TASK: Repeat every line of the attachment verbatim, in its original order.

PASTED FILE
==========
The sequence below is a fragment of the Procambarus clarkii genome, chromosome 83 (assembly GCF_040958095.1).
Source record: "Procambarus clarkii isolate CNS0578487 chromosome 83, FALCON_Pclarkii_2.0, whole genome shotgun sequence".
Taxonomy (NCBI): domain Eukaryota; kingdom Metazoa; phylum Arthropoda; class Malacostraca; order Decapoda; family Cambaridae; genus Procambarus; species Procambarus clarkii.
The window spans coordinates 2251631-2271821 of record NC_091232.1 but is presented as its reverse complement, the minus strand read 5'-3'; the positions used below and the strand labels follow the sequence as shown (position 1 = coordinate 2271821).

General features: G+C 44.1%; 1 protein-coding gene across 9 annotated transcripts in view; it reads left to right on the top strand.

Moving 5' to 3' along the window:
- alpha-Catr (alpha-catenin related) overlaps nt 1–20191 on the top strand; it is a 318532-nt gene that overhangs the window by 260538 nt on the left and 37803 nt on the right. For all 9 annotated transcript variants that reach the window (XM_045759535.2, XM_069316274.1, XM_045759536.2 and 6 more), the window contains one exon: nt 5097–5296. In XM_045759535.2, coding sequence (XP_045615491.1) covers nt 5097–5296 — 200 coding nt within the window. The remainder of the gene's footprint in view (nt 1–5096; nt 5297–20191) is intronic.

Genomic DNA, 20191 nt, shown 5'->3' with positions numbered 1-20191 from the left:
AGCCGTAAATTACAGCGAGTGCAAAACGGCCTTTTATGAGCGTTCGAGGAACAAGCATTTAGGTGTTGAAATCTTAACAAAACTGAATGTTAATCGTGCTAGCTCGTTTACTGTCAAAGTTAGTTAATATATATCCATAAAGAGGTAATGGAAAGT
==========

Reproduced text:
The sequence below is a fragment of the Procambarus clarkii genome, chromosome 83 (assembly GCF_040958095.1).
Source record: "Procambarus clarkii isolate CNS0578487 chromosome 83, FALCON_Pclarkii_2.0, whole genome shotgun sequence".
Taxonomy (NCBI): domain Eukaryota; kingdom Metazoa; phylum Arthropoda; class Malacostraca; order Decapoda; family Cambaridae; genus Procambarus; species Procambarus clarkii.
The window spans coordinates 2251631-2271821 of record NC_091232.1 but is presented as its reverse complement, the minus strand read 5'-3'; the positions used below and the strand labels follow the sequence as shown (position 1 = coordinate 2271821).

General features: G+C 44.1%; 1 protein-coding gene across 9 annotated transcripts in view; it reads left to right on the top strand.

Moving 5' to 3' along the window:
- alpha-Catr (alpha-catenin related) overlaps nt 1–20191 on the top strand; it is a 318532-nt gene that overhangs the window by 260538 nt on the left and 37803 nt on the right. For all 9 annotated transcript variants that reach the window (XM_045759535.2, XM_069316274.1, XM_045759536.2 and 6 more), the window contains one exon: nt 5097–5296. In XM_045759535.2, coding sequence (XP_045615491.1) covers nt 5097–5296 — 200 coding nt within the window. The remainder of the gene's footprint in view (nt 1–5096; nt 5297–20191) is intronic.

Genomic DNA, 20191 nt, shown 5'->3' with positions numbered 1-20191 from the left:
AGCCGTAAATTACAGCGAGTGCAAAACGGCCTTTTATGAGCGTTCGAGGAACAAGCATTTAGGTGTTGAAATCTTAACAAAACTGAATGTTAATCGTGCTAGCTCGTTTACTGTCAAAGTTAGTTAATATATATCCATAAAGAGGTAATGGAAAGT